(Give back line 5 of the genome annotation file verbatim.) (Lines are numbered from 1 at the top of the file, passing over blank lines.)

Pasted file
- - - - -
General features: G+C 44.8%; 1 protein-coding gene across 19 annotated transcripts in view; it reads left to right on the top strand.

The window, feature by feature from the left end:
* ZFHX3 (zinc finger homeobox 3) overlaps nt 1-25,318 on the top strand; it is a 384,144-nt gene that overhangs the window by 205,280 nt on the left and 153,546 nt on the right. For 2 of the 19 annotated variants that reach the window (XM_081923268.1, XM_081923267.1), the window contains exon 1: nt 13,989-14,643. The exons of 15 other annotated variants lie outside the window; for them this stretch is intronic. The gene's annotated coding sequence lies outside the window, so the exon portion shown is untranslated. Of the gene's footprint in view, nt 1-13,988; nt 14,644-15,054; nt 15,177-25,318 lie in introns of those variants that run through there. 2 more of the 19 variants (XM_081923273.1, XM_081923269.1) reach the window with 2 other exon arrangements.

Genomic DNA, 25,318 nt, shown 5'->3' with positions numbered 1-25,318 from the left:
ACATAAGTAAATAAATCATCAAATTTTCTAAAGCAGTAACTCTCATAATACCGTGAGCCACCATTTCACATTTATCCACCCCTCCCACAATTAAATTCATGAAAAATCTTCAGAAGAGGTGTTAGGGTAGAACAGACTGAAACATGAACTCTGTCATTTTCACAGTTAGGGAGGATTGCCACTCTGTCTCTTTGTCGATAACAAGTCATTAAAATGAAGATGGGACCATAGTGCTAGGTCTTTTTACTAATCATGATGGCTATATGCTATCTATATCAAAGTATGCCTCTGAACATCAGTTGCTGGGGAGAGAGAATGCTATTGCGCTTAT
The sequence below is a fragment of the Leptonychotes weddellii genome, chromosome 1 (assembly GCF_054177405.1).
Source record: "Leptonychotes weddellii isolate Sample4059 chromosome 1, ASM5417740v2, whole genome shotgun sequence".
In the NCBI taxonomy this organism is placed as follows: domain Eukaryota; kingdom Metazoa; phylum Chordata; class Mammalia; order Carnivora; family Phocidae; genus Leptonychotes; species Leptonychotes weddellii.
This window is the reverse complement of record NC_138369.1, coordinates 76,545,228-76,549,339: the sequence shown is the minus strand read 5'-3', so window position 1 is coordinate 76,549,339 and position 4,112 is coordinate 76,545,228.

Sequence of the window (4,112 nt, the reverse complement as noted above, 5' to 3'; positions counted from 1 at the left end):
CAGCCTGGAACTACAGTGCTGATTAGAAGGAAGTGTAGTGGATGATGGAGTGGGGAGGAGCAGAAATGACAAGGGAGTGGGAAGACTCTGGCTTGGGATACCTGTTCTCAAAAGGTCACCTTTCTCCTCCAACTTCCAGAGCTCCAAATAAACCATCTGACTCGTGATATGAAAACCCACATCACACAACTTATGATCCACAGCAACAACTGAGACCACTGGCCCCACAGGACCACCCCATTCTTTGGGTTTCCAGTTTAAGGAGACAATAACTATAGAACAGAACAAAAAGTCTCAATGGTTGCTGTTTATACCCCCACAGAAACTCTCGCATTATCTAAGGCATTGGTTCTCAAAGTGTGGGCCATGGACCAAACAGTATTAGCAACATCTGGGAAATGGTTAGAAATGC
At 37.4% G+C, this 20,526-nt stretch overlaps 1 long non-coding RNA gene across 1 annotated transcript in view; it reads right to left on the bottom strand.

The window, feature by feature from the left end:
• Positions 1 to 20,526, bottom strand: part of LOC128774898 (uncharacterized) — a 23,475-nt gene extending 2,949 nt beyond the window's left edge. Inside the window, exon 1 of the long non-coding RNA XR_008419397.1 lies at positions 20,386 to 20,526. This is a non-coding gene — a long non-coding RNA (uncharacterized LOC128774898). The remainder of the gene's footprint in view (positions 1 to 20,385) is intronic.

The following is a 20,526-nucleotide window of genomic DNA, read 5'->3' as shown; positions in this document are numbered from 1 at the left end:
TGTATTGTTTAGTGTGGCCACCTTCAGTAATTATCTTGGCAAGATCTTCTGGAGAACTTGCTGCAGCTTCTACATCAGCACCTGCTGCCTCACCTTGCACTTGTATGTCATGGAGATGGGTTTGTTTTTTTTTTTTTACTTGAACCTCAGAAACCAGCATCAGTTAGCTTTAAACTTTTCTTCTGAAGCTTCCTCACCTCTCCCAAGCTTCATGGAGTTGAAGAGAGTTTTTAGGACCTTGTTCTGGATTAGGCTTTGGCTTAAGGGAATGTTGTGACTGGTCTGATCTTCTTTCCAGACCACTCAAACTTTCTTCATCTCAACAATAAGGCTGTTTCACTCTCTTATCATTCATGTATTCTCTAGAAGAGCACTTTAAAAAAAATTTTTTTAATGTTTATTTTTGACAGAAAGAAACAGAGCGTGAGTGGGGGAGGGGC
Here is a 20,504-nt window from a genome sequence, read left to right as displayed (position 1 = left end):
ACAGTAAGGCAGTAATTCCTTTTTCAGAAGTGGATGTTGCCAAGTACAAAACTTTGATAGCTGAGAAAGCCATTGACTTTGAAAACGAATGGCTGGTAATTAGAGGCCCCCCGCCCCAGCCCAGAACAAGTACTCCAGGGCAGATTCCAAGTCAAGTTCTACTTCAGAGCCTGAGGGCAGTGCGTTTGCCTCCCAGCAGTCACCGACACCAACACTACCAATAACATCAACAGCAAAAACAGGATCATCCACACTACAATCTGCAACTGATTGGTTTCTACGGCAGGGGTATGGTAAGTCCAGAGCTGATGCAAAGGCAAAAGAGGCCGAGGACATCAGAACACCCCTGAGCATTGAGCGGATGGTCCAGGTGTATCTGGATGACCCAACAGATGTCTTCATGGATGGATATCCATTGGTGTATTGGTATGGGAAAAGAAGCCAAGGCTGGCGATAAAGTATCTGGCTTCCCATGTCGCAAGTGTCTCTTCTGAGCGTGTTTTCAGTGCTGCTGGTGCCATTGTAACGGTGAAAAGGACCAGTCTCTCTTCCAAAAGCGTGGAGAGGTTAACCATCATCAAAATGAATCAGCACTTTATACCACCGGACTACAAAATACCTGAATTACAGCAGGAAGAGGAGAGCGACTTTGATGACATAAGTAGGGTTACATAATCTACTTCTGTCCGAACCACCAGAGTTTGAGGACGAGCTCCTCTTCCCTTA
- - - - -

ACATAAGTAAATAAATCATCAAATTTTCTAAAGCAGTAACTCTCATAATACCGTGAGCCACCATTTCACATTTATCCACCCCTCCCACAATTAAATTCATGAAAAATCTTCAGAAGAGGTGTTAGGGTAGAACAGACTGAAACATGAACTCTGTCATTTTCACAGTTAGGGAGGATTGCCACTCTGTCTCTTTGTCGATAACAAGTCATTAAAATGAAGATGGGACCATAGTGCTAGGTCTTTTTACTAATCATGATGGCTATATGCTATCTATATCAAAGTATGCCTCTGAACATCAGTTGCTGGGGAGAGAGAATGCTATTGCGCTTAT